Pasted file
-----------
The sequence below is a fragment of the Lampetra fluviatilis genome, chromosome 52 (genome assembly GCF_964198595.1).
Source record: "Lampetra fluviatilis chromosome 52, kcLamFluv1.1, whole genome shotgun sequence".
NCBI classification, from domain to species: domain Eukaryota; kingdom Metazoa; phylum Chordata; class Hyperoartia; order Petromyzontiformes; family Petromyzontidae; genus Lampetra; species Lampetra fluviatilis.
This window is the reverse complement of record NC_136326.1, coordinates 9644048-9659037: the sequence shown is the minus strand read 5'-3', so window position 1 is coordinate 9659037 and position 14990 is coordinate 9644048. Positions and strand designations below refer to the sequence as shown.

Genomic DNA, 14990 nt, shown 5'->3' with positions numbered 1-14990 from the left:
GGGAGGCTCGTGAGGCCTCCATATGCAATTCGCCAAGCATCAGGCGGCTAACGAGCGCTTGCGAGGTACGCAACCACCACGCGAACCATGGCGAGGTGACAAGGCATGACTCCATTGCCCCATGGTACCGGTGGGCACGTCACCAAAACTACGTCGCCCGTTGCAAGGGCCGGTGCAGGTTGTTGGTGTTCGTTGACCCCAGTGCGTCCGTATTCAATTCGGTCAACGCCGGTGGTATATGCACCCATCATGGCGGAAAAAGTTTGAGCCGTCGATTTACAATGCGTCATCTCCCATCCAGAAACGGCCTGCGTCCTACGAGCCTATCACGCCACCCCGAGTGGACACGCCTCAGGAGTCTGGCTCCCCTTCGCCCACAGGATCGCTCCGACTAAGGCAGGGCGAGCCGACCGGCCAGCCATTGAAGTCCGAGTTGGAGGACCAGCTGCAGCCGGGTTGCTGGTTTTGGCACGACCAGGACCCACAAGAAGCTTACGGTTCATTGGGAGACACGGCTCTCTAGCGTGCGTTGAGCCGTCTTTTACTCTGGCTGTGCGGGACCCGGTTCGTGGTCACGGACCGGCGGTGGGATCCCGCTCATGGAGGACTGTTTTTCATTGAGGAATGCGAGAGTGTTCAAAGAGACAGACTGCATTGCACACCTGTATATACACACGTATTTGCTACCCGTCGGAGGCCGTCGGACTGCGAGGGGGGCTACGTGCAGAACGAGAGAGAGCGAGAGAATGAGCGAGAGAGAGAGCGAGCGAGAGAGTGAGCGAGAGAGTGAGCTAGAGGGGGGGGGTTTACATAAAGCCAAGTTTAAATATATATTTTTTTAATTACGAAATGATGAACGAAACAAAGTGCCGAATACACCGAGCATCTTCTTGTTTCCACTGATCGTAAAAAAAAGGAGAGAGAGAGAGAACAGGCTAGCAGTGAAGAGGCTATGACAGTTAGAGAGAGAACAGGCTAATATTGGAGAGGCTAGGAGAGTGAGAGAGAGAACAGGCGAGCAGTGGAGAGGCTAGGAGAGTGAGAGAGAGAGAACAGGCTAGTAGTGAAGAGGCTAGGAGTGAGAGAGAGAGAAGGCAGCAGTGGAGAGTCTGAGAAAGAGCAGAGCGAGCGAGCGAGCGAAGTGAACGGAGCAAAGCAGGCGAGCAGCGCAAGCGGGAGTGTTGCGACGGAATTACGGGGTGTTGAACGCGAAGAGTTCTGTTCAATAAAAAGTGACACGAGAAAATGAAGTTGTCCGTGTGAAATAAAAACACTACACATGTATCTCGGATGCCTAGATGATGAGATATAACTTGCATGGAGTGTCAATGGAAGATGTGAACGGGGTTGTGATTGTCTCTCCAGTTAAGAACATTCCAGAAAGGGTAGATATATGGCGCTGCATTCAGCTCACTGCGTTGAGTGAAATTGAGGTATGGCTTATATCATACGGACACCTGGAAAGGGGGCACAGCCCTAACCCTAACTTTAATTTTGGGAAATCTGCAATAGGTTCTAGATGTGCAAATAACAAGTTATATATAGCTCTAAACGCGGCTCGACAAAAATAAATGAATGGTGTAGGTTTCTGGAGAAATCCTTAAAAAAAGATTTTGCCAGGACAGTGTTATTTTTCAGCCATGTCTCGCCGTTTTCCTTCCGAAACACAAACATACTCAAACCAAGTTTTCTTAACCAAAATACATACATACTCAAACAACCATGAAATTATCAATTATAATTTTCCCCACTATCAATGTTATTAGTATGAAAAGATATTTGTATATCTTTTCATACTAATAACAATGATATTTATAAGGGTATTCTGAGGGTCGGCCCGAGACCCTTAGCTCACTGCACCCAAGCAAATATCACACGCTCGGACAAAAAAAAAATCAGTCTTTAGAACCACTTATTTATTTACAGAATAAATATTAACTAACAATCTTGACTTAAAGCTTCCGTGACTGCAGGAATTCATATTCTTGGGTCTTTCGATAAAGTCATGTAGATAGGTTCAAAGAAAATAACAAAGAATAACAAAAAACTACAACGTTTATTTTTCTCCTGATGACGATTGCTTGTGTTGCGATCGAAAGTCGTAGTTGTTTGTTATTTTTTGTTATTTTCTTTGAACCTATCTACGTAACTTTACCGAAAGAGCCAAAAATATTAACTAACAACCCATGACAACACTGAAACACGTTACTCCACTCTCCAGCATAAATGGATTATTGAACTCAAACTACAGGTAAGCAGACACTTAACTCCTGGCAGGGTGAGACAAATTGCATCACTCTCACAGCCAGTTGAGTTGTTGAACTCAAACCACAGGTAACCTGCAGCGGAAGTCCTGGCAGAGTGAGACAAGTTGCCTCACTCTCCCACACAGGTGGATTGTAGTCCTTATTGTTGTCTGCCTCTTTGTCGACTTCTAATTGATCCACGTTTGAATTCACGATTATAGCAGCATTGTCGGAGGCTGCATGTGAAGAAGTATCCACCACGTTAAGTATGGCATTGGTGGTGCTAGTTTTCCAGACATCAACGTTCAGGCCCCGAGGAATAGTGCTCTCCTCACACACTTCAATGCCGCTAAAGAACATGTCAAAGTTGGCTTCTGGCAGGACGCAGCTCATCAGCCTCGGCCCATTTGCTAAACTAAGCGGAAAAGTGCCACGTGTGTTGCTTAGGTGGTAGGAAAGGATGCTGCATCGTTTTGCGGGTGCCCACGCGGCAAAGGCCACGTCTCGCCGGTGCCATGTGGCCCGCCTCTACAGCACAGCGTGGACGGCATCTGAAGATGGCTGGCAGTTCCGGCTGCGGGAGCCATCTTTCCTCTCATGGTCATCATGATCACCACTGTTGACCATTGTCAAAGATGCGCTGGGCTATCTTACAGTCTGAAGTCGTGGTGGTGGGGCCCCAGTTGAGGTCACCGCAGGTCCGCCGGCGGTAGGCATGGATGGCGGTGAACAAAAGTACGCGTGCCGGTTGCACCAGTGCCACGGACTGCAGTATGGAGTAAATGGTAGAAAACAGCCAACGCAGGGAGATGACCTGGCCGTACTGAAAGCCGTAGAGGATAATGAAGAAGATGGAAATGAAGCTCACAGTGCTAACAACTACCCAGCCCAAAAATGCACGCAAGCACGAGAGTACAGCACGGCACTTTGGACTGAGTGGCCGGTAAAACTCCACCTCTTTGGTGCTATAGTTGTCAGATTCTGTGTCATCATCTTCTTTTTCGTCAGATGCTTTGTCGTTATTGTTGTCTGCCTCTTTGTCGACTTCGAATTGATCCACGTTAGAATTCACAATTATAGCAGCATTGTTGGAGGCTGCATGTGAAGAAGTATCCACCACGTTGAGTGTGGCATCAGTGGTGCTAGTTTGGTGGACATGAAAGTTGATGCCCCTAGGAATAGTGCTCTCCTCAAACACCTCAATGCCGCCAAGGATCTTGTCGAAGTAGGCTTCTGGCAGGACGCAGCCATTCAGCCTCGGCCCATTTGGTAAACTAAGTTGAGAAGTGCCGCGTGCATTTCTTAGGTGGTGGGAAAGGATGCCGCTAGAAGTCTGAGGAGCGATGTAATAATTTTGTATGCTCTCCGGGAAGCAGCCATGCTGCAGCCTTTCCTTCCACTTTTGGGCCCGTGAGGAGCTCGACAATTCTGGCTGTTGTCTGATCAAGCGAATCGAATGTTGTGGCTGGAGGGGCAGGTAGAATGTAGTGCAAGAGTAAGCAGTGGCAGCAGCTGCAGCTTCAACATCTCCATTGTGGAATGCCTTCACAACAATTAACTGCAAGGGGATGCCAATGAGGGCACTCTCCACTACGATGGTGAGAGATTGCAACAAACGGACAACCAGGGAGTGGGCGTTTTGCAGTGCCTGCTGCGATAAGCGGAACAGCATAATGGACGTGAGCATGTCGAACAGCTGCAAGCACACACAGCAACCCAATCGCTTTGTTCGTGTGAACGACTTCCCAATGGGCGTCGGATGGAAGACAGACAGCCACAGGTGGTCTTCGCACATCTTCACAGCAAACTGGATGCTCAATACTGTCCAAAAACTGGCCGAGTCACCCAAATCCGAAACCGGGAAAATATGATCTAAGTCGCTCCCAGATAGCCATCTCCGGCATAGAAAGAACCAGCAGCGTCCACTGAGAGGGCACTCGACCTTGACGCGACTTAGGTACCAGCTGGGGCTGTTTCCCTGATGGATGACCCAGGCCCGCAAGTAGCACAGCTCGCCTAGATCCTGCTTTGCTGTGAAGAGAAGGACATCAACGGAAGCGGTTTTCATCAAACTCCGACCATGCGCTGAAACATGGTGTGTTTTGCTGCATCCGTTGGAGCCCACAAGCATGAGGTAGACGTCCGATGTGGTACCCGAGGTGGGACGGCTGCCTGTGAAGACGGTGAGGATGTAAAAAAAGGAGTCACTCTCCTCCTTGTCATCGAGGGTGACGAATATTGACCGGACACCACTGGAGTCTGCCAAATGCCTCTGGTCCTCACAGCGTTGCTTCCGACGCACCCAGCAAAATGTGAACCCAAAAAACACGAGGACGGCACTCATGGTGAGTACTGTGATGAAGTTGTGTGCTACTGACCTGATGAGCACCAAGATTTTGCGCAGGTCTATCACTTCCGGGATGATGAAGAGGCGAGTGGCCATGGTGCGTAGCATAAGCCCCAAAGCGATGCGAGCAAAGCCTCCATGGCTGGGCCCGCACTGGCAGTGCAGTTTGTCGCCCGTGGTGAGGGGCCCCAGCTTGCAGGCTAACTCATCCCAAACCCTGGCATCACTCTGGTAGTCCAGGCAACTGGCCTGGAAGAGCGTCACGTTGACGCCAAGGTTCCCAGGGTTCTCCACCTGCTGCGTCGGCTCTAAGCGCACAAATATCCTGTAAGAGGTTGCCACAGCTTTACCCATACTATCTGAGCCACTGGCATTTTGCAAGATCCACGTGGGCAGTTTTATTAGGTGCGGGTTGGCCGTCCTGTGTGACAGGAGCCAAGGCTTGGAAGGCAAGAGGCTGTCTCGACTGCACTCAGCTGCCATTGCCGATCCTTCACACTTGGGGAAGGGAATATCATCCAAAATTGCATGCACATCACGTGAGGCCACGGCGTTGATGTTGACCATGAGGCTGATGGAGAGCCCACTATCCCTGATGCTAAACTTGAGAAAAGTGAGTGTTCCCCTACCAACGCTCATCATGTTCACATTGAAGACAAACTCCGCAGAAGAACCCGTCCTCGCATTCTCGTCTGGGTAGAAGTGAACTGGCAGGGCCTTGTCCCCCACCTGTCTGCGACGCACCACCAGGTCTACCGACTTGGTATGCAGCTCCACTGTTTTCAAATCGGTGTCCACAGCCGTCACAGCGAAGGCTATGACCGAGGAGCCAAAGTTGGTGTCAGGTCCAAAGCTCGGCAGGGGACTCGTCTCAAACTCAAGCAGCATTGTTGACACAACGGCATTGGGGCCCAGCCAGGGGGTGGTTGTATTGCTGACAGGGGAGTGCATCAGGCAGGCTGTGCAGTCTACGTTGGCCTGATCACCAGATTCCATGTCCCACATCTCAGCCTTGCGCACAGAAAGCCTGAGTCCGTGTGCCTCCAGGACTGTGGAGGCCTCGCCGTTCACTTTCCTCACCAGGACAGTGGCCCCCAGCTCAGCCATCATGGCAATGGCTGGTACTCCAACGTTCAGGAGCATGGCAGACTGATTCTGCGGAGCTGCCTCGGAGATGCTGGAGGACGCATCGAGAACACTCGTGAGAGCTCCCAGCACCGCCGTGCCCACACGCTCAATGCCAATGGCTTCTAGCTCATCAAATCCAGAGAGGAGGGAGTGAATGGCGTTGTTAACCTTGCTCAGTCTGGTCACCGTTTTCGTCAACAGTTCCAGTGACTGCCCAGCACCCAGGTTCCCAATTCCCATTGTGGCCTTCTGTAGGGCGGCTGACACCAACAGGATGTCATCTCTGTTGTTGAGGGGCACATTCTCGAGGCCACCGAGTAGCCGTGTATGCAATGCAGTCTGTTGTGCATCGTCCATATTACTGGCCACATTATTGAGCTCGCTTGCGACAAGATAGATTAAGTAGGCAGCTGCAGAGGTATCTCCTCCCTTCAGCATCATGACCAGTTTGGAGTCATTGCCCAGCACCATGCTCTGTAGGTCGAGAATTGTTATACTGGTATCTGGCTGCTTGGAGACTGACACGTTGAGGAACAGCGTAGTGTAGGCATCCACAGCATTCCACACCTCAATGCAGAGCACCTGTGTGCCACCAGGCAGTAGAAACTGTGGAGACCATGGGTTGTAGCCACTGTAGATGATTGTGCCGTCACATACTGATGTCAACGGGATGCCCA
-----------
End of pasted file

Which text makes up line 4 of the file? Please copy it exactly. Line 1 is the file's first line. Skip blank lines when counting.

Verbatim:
This window is the reverse complement of record NC_136326.1, coordinates 9644048-9659037: the sequence shown is the minus strand read 5'-3', so window position 1 is coordinate 9659037 and position 14990 is coordinate 9644048. Positions and strand designations below refer to the sequence as shown.